9 Sneaky Steps to Multiplying Your Infoproduct Sales!

Written by Harmony Major

Tired of sitting around twiddling your thumbs, waiting for that next sale to shake you out of a boredom-induced stupor? This article will reveal a simple 9-step plan to help you multiply your product sales in just a few weeks.

1. Make sure you have a hard-hitting headline on your sales page to draw your visitors in.

I know, I know. This point is SO played out. But, I'd be a bad, bad tutor if I didn't at least mention it. Need help crafting a sure-fire, order-pulling headline? "Hmph! Not ME!" you say? Okay, so let's pretend. ;-) Check outrepparttar following truly outstanding resources for help writing a sales-boosting headline:

Great Headlines Instantly! http://www.hypertracker.com/go/emag/ps/

Writing Effective Headlines http://eagle.cc.ukans.edu/~editone/heads.html

How to Write Headlines that Make Sales Soar! http://www.whosclickingnow.com/headlines.htm

Publicity Tips: Creating Captivating Headlines http://www.mindconnection.com/library/business/headlines.htm

2. Take 5-10 brief (1-2 paragraph) tips from your product, and cut them down torepparttar 127458 bare bones best parts.

You don't want to be giving awayrepparttar 127459 only "secrets" from your excellent infoproduct. Make these tips powerful and informative, but don't give awayrepparttar 127460 farm. The purpose, (as you'll soon see), is to convince your visitor that they NEED your product -- not to simply provide CliffsNotes for it.

3. Sign up with a reliable follow-up autoresponder, free or otherwise.

Ideally, you'll need one that gives you up to 10 follow-up messages -- one for each mini-tip that you created above, minus one. (i.e. If you have 9 tips, you need to be able to send at least 8 follow up messages.)

Program your autoresponder to send that number of follow-ups, and make each tip its own follow-up message. Send your tips out about 3-7 days apart, depending on how many you have. The more you have,repparttar 127461 more frequently you send them. Just don't harassrepparttar 127462 reader. ;-)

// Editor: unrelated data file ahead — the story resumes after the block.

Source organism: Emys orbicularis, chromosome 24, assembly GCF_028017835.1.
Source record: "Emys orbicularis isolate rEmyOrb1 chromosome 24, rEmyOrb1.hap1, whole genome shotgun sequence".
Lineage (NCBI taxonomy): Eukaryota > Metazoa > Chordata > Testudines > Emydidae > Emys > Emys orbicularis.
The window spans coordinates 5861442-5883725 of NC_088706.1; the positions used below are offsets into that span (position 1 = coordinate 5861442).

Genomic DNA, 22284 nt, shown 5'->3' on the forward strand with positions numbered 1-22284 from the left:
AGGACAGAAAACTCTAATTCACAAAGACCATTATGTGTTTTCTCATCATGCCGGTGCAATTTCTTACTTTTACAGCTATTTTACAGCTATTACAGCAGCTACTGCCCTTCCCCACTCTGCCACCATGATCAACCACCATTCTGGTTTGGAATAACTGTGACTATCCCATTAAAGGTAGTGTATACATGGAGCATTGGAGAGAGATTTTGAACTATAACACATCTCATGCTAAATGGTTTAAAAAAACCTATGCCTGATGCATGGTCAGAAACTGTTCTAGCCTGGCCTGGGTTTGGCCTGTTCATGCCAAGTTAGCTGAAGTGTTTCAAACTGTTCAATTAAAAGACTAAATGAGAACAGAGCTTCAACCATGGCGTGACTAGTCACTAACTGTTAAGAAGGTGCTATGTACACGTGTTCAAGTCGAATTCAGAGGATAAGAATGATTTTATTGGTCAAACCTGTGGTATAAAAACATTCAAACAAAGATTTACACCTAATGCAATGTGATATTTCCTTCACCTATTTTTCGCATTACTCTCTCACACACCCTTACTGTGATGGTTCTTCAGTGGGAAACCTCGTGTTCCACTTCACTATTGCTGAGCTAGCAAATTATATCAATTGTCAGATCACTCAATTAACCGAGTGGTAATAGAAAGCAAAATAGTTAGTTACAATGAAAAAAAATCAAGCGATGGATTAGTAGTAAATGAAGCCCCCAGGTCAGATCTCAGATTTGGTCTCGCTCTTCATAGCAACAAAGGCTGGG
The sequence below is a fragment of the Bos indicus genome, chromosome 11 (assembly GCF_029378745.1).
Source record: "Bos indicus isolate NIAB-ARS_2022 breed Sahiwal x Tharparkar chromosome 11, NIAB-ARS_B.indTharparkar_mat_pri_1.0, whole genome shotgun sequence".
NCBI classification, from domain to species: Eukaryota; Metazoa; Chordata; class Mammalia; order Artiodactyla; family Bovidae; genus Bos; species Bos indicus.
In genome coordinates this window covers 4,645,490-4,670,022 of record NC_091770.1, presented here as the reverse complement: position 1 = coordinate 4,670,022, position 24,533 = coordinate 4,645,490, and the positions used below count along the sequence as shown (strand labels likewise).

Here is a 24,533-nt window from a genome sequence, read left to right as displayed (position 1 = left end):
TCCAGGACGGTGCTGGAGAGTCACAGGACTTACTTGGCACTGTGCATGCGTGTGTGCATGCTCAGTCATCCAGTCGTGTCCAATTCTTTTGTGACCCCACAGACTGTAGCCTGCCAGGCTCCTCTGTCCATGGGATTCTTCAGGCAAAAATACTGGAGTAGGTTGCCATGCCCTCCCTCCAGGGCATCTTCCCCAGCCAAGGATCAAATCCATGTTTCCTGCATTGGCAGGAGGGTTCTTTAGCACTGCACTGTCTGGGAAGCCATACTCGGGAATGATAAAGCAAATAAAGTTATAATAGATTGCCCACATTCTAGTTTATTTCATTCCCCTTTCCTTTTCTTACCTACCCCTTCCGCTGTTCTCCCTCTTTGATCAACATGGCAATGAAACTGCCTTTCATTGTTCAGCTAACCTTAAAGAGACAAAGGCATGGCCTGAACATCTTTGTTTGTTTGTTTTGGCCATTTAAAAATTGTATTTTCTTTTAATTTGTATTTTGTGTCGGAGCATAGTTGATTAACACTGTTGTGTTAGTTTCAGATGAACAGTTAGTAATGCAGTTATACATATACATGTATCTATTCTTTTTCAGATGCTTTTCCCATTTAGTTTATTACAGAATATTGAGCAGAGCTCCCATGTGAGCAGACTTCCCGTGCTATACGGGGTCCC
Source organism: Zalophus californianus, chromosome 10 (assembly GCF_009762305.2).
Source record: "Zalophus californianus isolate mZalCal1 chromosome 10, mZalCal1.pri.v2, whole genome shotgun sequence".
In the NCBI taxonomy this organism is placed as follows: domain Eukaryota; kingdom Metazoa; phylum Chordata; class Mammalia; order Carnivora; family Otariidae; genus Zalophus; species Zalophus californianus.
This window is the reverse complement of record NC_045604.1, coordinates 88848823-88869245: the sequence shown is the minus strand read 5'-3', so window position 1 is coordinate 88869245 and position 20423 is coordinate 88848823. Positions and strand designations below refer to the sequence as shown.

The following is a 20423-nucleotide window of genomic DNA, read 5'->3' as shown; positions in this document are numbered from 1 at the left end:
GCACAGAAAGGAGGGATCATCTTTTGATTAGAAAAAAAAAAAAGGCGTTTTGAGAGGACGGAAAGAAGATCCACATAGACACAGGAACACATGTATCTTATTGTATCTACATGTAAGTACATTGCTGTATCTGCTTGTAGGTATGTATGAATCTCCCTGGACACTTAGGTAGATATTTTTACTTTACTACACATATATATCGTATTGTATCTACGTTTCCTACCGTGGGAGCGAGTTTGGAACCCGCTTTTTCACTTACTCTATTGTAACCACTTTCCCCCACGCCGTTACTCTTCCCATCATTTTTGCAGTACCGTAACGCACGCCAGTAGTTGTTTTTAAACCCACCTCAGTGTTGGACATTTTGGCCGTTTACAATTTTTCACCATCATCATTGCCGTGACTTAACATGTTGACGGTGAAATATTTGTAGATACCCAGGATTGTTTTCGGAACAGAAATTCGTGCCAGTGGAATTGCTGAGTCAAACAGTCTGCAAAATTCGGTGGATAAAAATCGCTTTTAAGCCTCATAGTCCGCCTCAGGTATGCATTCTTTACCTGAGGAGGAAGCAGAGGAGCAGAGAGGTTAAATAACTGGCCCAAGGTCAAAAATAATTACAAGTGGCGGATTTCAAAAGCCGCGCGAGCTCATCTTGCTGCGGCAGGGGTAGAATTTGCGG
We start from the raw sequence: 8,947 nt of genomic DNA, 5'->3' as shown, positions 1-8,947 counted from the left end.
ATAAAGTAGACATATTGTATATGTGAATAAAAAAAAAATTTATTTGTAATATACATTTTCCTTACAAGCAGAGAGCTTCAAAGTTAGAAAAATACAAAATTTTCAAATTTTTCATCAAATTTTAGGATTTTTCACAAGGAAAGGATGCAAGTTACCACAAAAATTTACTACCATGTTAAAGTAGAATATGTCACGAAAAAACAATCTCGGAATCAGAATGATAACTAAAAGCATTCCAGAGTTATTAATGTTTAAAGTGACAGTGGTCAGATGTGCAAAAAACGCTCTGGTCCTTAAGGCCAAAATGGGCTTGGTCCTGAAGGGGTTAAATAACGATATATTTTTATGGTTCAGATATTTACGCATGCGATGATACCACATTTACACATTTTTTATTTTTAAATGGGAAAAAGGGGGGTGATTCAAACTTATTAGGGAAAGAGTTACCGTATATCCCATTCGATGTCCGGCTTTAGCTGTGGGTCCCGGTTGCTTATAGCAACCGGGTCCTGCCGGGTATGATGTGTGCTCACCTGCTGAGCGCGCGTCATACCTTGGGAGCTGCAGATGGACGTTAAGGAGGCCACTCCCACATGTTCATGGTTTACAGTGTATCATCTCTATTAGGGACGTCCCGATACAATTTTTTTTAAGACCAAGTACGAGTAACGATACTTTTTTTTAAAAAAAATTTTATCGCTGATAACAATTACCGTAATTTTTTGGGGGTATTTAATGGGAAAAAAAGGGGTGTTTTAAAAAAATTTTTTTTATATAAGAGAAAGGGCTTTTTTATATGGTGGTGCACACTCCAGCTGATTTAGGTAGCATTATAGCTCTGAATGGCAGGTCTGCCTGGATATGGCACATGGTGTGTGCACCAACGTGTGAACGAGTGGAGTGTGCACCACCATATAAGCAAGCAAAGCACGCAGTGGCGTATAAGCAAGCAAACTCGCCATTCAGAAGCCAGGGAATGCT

If you need an autoresponder, try either of these:

http://www.AutoBots.net http://www.Biz-Reply.com http://www.AutoRespond.com http://www.GetResponse.com http://www.SmartAutoresponder.com

4. Put a brief sales message atrepparttar 127463 bottom of each mini-tip.

You don't want this to be a sales LETTER. Basically, have it resemble a resource box that you'd see atrepparttar 127464 end of an article. The purpose of this sales message is to remindrepparttar 127465 reader of what your product is, and of any special bonuses or discounts that you offer, and to get them back to your site to order your product.

5. In your final autoresponder message, offer your readers something special for finishing your e-mail series.

You want to rewardrepparttar 127466 visitors who haven't cancelled your follow-up messages atrepparttar 127467 end ofrepparttar 127468 message run, as these people have just become your hottest prospects! They were obviously interested enough in your product to keep reading your tips, and withrepparttar 127469 slightest extra push, they just might still buy.

Makerepparttar 127470 bonus time-sensitive, to increaserepparttar 127471 likelihood that people will buy. You can offer an article-length bonus report on your product topic, a list of 25 (or however many) links to top-notch resources as an add on torepparttar 127472 product, or anything with a high value. Just be sure to make this bonus *exclusive* torepparttar 127473 people still on your list, and NOT available torepparttar 127474 general public.

How Money-Back Guarantees Can Make or Break the Sale

Written by Harmony Major

Your product or service could be compelling, your price amazing, and your sales letter "hypnotic" ... but if your satisfaction guarantee looks shady, your prospects are outrepparttar door.

The wording,repparttar 127457 structure, andrepparttar 127458 terms of your guarantee can make or breakrepparttar 127459 sale, and are a direct reflection on you and your company. What is your money back guarantee saying about YOU?